Deputy District Attorneys Kirsten Snowden and Annie Shoen questioned dozens of witnesses, including key investigators and family members, over the eight-day trial, which began Jan. 11. Among the most convincing evidence pointing toward Hazelynn Stomps' guilt were Jerry Stomps' revolver covered in his blood spatter, his burned bones discovered on the couple's East Haines Road property and a massive amount of hidden debt found under Hazelynn Stomps' name
Ever since Feb. 6, 2009, the day Hazelynn Stomps reported her husband missing, she has maintained the couple were victims of an attack, which left her with a broken hip and resulted in her husband's disappearance. But prosecutors argued Stomps had murdered her husband days before and was just planting evidence at the location where the couple were allegedly attacked. They said she fell and had to work her injury into a new story that would explain everything.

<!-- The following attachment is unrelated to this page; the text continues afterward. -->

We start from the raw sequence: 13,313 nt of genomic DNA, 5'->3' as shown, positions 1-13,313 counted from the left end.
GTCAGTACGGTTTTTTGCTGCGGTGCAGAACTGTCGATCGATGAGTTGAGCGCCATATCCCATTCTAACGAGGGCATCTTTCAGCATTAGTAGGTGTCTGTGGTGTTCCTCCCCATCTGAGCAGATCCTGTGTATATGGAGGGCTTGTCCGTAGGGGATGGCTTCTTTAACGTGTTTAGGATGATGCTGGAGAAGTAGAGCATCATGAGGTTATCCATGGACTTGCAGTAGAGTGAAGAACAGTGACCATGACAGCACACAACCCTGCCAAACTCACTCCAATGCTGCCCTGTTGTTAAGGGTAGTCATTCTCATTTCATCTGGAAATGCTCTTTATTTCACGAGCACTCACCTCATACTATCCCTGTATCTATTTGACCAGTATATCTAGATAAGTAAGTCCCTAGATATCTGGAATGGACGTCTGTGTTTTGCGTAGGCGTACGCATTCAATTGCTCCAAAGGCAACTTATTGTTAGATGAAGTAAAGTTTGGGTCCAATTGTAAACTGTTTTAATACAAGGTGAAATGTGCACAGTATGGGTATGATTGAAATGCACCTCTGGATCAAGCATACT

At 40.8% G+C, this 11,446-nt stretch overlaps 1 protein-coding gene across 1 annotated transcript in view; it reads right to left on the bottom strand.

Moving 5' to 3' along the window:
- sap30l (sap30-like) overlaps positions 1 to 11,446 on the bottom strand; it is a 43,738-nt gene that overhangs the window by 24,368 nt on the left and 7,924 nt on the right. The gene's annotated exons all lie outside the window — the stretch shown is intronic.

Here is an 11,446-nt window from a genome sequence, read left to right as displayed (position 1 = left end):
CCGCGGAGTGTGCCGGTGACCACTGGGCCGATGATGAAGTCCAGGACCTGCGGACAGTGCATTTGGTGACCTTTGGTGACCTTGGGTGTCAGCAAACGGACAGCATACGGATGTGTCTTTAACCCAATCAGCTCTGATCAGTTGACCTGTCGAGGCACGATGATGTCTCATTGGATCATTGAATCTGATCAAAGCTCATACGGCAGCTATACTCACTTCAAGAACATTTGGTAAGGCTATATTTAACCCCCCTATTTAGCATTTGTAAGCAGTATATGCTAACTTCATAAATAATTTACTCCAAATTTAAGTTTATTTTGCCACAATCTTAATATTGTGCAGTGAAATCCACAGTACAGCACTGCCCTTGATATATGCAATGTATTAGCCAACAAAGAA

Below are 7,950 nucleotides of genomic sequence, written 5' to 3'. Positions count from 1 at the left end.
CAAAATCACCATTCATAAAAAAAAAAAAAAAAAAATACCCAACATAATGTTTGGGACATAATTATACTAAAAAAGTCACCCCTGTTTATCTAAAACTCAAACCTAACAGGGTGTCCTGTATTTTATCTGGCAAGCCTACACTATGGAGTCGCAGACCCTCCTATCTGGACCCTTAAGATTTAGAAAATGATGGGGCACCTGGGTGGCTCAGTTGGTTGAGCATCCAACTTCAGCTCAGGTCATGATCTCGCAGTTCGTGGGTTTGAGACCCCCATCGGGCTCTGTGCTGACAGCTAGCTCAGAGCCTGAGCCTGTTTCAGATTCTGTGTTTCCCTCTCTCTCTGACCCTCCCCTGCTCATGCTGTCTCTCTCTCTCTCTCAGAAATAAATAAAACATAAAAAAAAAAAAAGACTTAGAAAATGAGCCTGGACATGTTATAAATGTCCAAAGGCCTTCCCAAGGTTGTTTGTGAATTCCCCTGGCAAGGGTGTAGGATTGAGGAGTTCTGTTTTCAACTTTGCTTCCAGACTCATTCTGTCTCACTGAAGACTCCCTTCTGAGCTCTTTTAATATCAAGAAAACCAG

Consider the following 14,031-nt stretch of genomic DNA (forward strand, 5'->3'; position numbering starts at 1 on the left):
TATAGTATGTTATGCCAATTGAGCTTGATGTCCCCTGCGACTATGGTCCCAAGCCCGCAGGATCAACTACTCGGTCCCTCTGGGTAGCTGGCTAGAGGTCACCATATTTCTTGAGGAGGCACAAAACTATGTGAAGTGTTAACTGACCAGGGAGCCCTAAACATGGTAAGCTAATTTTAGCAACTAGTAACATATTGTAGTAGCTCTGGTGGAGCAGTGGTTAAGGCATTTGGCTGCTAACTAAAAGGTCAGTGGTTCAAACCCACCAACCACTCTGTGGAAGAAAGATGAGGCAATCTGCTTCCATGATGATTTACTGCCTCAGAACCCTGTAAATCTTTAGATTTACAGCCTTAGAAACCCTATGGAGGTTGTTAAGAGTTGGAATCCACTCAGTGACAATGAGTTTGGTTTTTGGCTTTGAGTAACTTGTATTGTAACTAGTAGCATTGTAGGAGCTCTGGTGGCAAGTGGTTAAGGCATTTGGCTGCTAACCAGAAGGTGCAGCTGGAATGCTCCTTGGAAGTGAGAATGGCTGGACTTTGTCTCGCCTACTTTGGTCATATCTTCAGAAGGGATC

Stomps chose not to testify, and her lawyer, Randall Vogt, did not call any witnesses.
While Jerry Stomps' family said it was happy to get closure, Jason Stomps said the trial still left some loose ends to the case.
"It ended up having more questions than answers," he said. "I mean, we're no further along through this trial than the day all this happened."
Prosecutors were not able to prove definitively a motive for Jerry Stomps' murder but said finances were likely a key factor. Hazelynn Stomps was more than $50,000 in debt around the time she reported her husband missing, according to witnesses.
The next step is a military funeral for Jerry Stomps, a Vietnam War veteran, at Willamette National Cemetery, family members said. Stomps' remains, which were taken into evidence, have yet to be released.